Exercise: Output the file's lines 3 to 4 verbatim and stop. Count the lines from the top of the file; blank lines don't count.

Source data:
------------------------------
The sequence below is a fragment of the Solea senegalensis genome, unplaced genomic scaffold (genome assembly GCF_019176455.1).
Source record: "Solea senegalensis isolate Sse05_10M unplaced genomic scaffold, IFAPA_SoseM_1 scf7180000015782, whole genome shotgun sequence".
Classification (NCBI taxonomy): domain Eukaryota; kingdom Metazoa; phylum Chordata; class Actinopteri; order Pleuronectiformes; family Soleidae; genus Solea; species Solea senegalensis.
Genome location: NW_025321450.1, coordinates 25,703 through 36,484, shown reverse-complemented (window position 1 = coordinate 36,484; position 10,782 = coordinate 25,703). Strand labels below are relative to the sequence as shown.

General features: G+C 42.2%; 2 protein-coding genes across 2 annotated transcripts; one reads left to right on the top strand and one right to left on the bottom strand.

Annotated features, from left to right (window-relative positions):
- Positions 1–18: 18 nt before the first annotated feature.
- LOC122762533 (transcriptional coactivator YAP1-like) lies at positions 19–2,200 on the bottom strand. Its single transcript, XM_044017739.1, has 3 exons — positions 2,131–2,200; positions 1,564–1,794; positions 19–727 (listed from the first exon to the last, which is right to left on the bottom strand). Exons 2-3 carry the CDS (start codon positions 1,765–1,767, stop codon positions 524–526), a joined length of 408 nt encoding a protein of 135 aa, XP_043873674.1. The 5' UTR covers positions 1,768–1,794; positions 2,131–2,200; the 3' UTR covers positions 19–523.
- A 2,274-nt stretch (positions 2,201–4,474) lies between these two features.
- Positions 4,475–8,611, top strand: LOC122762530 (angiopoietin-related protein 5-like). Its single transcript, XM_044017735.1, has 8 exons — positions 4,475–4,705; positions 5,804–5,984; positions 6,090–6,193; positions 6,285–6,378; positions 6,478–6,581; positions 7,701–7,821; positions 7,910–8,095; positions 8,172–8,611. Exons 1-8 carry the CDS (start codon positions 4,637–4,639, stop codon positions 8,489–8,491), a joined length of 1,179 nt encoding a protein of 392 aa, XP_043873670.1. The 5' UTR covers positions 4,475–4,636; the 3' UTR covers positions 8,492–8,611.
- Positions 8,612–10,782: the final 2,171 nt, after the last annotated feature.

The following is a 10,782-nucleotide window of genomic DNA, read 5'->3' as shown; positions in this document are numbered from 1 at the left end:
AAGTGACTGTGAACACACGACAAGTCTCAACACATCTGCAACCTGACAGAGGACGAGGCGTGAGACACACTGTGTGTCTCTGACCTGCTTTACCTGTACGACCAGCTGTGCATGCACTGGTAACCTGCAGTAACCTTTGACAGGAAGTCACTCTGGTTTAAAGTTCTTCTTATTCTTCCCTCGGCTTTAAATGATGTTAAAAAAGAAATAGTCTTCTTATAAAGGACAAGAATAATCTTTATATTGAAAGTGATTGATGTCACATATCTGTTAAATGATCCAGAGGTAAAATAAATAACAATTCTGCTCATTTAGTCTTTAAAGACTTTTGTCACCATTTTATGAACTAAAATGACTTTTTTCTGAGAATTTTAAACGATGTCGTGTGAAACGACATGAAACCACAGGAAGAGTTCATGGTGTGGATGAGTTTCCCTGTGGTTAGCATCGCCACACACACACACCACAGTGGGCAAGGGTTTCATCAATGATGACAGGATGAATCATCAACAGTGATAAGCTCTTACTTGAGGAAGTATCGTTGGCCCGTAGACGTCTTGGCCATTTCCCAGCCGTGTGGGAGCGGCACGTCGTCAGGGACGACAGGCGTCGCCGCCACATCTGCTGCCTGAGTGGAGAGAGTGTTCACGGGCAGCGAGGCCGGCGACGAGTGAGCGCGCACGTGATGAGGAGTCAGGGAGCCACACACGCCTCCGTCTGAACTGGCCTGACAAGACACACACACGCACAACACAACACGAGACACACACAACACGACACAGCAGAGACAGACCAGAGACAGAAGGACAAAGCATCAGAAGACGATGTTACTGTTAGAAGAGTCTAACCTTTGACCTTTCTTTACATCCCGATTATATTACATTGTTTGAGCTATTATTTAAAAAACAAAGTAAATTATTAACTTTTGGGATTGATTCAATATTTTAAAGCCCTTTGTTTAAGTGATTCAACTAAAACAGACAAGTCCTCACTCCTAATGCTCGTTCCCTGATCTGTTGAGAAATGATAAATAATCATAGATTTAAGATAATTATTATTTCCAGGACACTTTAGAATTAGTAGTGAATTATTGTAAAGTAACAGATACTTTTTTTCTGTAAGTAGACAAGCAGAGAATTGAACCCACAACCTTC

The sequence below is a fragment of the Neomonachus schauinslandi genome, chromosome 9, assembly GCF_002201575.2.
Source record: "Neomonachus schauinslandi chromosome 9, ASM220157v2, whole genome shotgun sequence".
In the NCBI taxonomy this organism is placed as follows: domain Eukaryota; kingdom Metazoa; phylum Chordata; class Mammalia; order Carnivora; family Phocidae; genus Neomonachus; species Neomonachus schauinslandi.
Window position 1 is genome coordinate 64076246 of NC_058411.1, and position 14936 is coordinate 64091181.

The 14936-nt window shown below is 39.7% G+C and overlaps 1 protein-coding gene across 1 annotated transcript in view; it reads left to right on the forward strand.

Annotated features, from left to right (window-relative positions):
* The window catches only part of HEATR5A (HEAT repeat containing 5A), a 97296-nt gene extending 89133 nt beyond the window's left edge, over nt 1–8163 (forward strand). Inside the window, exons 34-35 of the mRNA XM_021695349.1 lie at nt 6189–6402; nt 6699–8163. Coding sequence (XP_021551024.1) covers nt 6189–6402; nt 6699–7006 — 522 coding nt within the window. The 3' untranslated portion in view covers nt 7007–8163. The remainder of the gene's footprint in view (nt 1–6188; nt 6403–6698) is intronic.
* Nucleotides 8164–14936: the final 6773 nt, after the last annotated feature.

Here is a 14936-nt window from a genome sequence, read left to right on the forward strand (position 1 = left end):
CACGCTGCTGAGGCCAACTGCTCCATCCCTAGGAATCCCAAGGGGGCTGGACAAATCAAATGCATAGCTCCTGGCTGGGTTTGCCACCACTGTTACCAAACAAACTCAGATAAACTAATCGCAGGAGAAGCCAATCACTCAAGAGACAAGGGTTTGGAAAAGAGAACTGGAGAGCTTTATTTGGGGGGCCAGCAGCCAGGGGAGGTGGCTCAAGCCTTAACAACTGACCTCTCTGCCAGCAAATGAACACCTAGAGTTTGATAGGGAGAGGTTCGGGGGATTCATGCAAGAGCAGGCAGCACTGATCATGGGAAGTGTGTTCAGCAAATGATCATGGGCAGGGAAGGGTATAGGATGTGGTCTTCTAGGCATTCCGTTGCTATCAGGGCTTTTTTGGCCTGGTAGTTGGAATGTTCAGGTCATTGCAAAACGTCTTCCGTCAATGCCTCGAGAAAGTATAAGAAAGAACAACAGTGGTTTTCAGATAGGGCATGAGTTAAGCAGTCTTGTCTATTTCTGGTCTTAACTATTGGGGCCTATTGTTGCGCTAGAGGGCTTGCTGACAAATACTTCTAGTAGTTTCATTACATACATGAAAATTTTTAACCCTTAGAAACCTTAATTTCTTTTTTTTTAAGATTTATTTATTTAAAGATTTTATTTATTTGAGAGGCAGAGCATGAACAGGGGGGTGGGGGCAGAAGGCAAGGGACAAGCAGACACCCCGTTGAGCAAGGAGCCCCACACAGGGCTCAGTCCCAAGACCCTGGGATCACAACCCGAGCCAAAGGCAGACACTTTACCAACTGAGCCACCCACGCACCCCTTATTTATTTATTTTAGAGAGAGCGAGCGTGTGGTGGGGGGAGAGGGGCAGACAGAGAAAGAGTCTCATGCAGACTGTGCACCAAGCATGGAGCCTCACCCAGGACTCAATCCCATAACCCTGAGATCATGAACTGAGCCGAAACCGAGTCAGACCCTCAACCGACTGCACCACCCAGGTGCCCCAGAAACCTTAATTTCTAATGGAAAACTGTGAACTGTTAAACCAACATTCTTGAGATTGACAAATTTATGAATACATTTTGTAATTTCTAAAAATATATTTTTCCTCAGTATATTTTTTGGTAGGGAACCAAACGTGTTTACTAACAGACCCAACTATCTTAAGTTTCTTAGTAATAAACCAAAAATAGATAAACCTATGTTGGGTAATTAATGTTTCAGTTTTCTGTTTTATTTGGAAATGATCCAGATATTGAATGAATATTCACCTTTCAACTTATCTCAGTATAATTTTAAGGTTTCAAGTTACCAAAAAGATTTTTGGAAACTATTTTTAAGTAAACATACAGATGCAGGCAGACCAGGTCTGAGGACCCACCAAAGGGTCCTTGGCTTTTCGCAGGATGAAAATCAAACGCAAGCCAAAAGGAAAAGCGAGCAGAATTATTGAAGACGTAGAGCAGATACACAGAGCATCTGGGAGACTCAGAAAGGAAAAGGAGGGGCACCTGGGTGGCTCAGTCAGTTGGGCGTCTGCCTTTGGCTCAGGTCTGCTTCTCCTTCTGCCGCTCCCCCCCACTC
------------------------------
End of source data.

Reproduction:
Classification (NCBI taxonomy): domain Eukaryota; kingdom Metazoa; phylum Chordata; class Actinopteri; order Pleuronectiformes; family Soleidae; genus Solea; species Solea senegalensis.
Genome location: NW_025321450.1, coordinates 25,703 through 36,484, shown reverse-complemented (window position 1 = coordinate 36,484; position 10,782 = coordinate 25,703). Strand labels below are relative to the sequence as shown.